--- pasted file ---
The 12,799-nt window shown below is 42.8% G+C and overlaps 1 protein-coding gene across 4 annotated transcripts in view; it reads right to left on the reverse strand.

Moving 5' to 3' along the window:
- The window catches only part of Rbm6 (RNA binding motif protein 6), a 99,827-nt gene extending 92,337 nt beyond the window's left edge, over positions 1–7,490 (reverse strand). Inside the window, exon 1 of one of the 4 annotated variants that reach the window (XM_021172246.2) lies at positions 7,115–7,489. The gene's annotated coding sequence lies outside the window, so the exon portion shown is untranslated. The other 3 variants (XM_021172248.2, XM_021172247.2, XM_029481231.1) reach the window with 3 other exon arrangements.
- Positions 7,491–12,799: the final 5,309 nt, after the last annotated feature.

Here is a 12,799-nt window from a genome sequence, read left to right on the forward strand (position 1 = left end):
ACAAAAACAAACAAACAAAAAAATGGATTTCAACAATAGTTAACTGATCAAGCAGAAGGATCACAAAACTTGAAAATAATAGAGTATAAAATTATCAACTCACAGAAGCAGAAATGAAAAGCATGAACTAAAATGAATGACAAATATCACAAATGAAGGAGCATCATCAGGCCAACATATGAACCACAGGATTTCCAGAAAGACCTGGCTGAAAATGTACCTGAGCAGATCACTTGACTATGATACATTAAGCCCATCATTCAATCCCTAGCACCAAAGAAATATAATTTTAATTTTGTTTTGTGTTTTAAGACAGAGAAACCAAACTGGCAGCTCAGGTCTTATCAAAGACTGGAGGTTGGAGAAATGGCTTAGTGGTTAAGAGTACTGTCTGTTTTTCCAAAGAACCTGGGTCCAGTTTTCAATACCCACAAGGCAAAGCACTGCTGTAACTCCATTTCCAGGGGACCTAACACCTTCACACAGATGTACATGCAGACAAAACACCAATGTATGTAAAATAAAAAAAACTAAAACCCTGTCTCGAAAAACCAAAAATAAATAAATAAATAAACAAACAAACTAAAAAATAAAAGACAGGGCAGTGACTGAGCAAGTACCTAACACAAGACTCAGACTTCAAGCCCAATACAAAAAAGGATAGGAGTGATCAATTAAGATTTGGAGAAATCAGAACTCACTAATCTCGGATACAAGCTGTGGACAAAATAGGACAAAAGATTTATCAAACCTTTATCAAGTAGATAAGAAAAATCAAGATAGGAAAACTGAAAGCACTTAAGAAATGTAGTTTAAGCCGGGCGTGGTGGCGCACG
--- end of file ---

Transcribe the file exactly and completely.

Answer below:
The 12,799-nt window shown below is 42.8% G+C and overlaps 1 protein-coding gene across 4 annotated transcripts in view; it reads right to left on the reverse strand.

Moving 5' to 3' along the window:
- The window catches only part of Rbm6 (RNA binding motif protein 6), a 99,827-nt gene extending 92,337 nt beyond the window's left edge, over positions 1–7,490 (reverse strand). Inside the window, exon 1 of one of the 4 annotated variants that reach the window (XM_021172246.2) lies at positions 7,115–7,489. The gene's annotated coding sequence lies outside the window, so the exon portion shown is untranslated. The other 3 variants (XM_021172248.2, XM_021172247.2, XM_029481231.1) reach the window with 3 other exon arrangements.
- Positions 7,491–12,799: the final 5,309 nt, after the last annotated feature.

Here is a 12,799-nt window from a genome sequence, read left to right on the forward strand (position 1 = left end):
ACAAAAACAAACAAACAAAAAAATGGATTTCAACAATAGTTAACTGATCAAGCAGAAGGATCACAAAACTTGAAAATAATAGAGTATAAAATTATCAACTCACAGAAGCAGAAATGAAAAGCATGAACTAAAATGAATGACAAATATCACAAATGAAGGAGCATCATCAGGCCAACATATGAACCACAGGATTTCCAGAAAGACCTGGCTGAAAATGTACCTGAGCAGATCACTTGACTATGATACATTAAGCCCATCATTCAATCCCTAGCACCAAAGAAATATAATTTTAATTTTGTTTTGTGTTTTAAGACAGAGAAACCAAACTGGCAGCTCAGGTCTTATCAAAGACTGGAGGTTGGAGAAATGGCTTAGTGGTTAAGAGTACTGTCTGTTTTTCCAAAGAACCTGGGTCCAGTTTTCAATACCCACAAGGCAAAGCACTGCTGTAACTCCATTTCCAGGGGACCTAACACCTTCACACAGATGTACATGCAGACAAAACACCAATGTATGTAAAATAAAAAAAACTAAAACCCTGTCTCGAAAAACCAAAAATAAATAAATAAATAAACAAACAAACTAAAAAATAAAAGACAGGGCAGTGACTGAGCAAGTACCTAACACAAGACTCAGACTTCAAGCCCAATACAAAAAAGGATAGGAGTGATCAATTAAGATTTGGAGAAATCAGAACTCACTAATCTCGGATACAAGCTGTGGACAAAATAGGACAAAAGATTTATCAAACCTTTATCAAGTAGATAAGAAAAATCAAGATAGGAAAACTGAAAGCACTTAAGAAATGTAGTTTAAGCCGGGCGTGGTGGCGCACG